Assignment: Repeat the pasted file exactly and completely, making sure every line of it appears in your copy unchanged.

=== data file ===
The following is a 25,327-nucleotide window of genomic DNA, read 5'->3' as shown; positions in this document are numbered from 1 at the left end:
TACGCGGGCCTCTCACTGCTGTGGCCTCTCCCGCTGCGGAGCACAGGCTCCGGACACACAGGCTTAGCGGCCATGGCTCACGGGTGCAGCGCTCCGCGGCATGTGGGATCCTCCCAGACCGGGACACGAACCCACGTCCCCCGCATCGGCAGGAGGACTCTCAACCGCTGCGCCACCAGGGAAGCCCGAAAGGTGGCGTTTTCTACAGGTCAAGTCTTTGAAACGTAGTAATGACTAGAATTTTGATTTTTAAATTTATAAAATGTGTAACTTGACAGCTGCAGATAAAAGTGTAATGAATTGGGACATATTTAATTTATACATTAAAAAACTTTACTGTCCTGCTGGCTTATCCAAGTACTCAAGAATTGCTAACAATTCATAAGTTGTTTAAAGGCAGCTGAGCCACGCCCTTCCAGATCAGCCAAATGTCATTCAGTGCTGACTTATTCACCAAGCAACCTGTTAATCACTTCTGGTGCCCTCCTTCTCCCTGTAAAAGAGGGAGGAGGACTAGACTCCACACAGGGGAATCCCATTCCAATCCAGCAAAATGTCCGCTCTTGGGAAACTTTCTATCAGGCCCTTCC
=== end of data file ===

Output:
The following is a 25,327-nucleotide window of genomic DNA, read 5'->3' as shown; positions in this document are numbered from 1 at the left end:
TACGCGGGCCTCTCACTGCTGTGGCCTCTCCCGCTGCGGAGCACAGGCTCCGGACACACAGGCTTAGCGGCCATGGCTCACGGGTGCAGCGCTCCGCGGCATGTGGGATCCTCCCAGACCGGGACACGAACCCACGTCCCCCGCATCGGCAGGAGGACTCTCAACCGCTGCGCCACCAGGGAAGCCCGAAAGGTGGCGTTTTCTACAGGTCAAGTCTTTGAAACGTAGTAATGACTAGAATTTTGATTTTTAAATTTATAAAATGTGTAACTTGACAGCTGCAGATAAAAGTGTAATGAATTGGGACATATTTAATTTATACATTAAAAAACTTTACTGTCCTGCTGGCTTATCCAAGTACTCAAGAATTGCTAACAATTCATAAGTTGTTTAAAGGCAGCTGAGCCACGCCCTTCCAGATCAGCCAAATGTCATTCAGTGCTGACTTATTCACCAAGCAACCTGTTAATCACTTCTGGTGCCCTCCTTCTCCCTGTAAAAGAGGGAGGAGGACTAGACTCCACACAGGGGAATCCCATTCCAATCCAGCAAAATGTCCGCTCTTGGGAAACTTTCTATCAGGCCCTTCC